A remarkable era in Alaska travel ended with the announcement on Sept. 17 that Cruise West was closing its doors. For the first time since the mid-1940s, no company headed by a member of the West family will operate in the 49th state in 2011.
The collapse of Cruise West, rumored for many weeks before the word came down, closed a chapter in the story of the often contentious, always interesting life of the late Charles B. "Chuck" West, generally acknowledged as the first man to recognize the potential of tourism to Alaska.
Starting in 1947 with a 10-seat aircraft that he piloted himself, showing out-of-staters around the Arctic Circle portions of what was then a territory of the U.S., West built a travel empire.
At its peak, his holdings included Westours, Alaska's leading tour operator; hotels; a fleet of motorcoaches; a staff of highly trained tour escorts and service people; and much more. He also chartered the first cruise ships to operate in Alaskan waters, although Cruise West was still some way off in the future.
Along the way, he found time to go "through the chairs" of ASTA, becoming the trade association's president in 1969.
I met Chuck West on New York's Long Island at an ASTA chapter meeting in his first year as the trade group's top dog. He was there to try to sell the members on voluntary licensing. Throughout his presidency, he preached the need for such action at agent meetings throughout the country -- and completely failed to sway his constituents.
His message was simple: "Do it now, voluntarily, or it will be forced upon us." He was right. A patchwork of registration bills has since been foisted on the industry by a number of state governments, each with different and often onerous requirements.
In a sense, it could be said that West's two-year stint as ASTA's president, with the incessant demands the job made on the incumbent's time in those days, eventually led to the formation of Cruise West. It was during his time away from Seattle, which had become the hub of his empire, that he essentially lost Westours. Once out of office at ASTA, West found his company in debt and in need of a cash infusion to stay in business.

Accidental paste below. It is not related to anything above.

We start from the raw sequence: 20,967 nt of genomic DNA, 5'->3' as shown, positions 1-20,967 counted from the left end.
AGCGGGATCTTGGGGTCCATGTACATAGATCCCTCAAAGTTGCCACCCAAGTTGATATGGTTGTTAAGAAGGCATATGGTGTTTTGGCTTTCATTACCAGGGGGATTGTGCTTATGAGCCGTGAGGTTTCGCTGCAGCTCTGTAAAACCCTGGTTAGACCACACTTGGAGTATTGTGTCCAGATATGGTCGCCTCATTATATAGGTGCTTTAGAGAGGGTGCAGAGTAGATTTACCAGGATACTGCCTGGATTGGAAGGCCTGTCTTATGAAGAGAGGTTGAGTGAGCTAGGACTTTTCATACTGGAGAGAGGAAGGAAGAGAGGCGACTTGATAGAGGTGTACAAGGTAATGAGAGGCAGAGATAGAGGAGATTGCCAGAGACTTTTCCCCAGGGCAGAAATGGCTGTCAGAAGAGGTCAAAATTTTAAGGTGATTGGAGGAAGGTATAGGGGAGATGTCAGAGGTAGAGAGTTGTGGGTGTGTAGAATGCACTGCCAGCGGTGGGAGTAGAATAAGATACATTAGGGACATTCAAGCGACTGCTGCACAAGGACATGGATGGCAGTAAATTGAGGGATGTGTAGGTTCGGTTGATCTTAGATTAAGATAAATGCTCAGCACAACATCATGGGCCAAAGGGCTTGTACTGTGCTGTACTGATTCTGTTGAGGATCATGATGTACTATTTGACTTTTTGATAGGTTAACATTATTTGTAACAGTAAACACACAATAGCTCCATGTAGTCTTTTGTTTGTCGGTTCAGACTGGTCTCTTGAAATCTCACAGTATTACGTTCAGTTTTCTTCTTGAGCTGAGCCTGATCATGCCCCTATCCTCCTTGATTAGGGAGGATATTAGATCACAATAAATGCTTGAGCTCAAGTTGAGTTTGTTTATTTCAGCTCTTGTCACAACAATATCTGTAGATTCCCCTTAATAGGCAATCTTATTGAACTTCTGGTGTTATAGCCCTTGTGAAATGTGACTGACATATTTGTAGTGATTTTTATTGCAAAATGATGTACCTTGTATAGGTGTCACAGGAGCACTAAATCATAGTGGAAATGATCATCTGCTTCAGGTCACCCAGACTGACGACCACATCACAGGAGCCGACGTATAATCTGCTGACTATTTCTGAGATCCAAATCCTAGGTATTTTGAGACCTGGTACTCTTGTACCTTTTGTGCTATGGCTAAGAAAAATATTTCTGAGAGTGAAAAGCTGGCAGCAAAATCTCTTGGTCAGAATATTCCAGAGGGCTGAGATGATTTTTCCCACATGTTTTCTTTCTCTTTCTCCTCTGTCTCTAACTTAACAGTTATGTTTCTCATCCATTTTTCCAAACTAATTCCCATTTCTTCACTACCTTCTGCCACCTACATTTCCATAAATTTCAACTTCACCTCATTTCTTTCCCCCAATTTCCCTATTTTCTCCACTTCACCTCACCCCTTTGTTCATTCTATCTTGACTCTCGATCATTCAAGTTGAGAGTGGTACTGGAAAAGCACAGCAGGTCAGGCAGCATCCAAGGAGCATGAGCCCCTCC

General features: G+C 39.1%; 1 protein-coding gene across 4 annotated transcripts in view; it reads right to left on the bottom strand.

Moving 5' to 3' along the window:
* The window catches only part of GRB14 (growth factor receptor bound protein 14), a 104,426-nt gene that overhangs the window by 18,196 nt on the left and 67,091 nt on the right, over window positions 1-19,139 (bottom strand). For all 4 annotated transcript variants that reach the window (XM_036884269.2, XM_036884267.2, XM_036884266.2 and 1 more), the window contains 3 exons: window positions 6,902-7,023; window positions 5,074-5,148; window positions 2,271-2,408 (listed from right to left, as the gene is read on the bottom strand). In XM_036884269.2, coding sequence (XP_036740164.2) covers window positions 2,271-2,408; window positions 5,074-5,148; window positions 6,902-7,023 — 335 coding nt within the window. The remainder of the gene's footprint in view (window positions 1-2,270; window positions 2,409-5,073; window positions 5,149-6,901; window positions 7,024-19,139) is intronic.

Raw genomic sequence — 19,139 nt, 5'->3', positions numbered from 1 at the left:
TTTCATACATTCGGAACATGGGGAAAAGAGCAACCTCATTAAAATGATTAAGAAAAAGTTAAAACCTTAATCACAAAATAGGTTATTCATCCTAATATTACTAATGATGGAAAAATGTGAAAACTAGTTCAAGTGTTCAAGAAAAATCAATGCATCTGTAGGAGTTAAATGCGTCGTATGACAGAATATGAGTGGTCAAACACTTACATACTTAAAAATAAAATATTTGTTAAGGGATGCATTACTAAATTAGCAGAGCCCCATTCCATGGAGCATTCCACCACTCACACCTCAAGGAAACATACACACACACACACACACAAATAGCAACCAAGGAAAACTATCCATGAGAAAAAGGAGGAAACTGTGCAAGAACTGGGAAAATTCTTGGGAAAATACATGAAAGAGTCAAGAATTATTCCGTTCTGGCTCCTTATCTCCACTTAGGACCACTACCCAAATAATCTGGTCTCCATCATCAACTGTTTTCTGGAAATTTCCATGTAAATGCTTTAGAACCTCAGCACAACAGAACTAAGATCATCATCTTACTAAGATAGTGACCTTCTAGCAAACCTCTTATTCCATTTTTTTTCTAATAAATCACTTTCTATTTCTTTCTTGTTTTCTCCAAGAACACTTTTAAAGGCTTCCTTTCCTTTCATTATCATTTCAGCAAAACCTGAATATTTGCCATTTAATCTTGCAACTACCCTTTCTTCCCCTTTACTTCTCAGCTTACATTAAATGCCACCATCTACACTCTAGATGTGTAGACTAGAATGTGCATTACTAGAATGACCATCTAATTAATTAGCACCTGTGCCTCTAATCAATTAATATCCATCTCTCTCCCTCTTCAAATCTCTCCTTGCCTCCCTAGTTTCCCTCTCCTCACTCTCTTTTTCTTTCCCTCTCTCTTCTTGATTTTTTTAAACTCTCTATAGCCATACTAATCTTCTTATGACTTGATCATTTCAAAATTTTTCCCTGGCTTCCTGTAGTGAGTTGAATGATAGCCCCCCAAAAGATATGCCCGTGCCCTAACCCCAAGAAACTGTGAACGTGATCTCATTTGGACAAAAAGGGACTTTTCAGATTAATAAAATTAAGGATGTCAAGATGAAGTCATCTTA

Reluctantly, he sold the bulk of the company to Holland America Line, with the understanding that he would remain its president. It was not, West would say later, a marriage made in heaven. His free-wheeling, in-your-face, charge-straight-ahead way of doing business clashed with the arguably less confrontational, "let's sleep on it" style of the Dutch majority owners at the time.
In 1973, HAL bought out West's remaining share in Westours ("for peanuts," he always claimed afterward), and he found himself "on the beach" at the age of 58. (The Westours name, still the property of HAL, is no longer being used.)
Whether West's tumultuous tenure as ASTA president did, in fact, cost him Westours is open to debate. He had, after all, some highly competent men running the company in his absence: Kirk Lanterman, for example, who later became president of Holland America Line, and Jack Musiel, who became president of Princess Tours and later, after West's departure, of Westours.
Even West candidly acknowledged in later years that he might not have made different decisions had he been in the Westours offices every day instead of away from Seattle on ASTA business. But I believe, along with many other observers of the scene, that a company with Chuck West's name on it needed Chuck West's attention.
Since the idea of retirement after the HAL buyout did not appeal to him -- in fact, probably never even occurred to him -- West immediately began the process of rebuilding a second Alaska travel presence with Cruise West as its centerpiece.
Chuck West died in 2005 at the age of 90, having headed the organization until his son, Richard, took over several years before. The line maintained a loyal following.
So what finally did Cruise West in? Price might have been a major factor. A company that offers generally spartan accommodations, no onboard casino and limited entertainment and dining options can hardly expect to charge a premium in a down economy.
And Cruise West's small ships, unable to achieve the economies of scale of their megaship rivals, were pricey. For example, an eight-night, roundtrip cruise on its Spirit of Endeavour from Juneau this year started at almost $3,500 per person, one of the nights being spent in a Juneau hotel.
Cruise West offered a different kind of travel experience. Its shallow-draft vessels, as a function of size, could nose into secluded coves and get up close to waterfalls and wildlife. They could deviate from their scheduled routing for a short time to follow a family of whales or other aquatic wildlife.
In the end, though, the company found it impossible to differentiate itself sufficiently to offset its price disadvantages. It came down to a simple case of value for money. It could do a lot of fun things that 2,500-passenger ships couldn't do. But at a time when most people are looking for maximum bang for their buck, Cruise West tariffs just struck many as too high.
For those with a sense of history, the shutdown of Cruise West has a significance far beyond the loss of its berths from the marketplace. For them, the Alaska travel landscape looks bleaker without a West-something in the mix.
Jerry Brown is Travel Weekly's former West Coast bureau chief.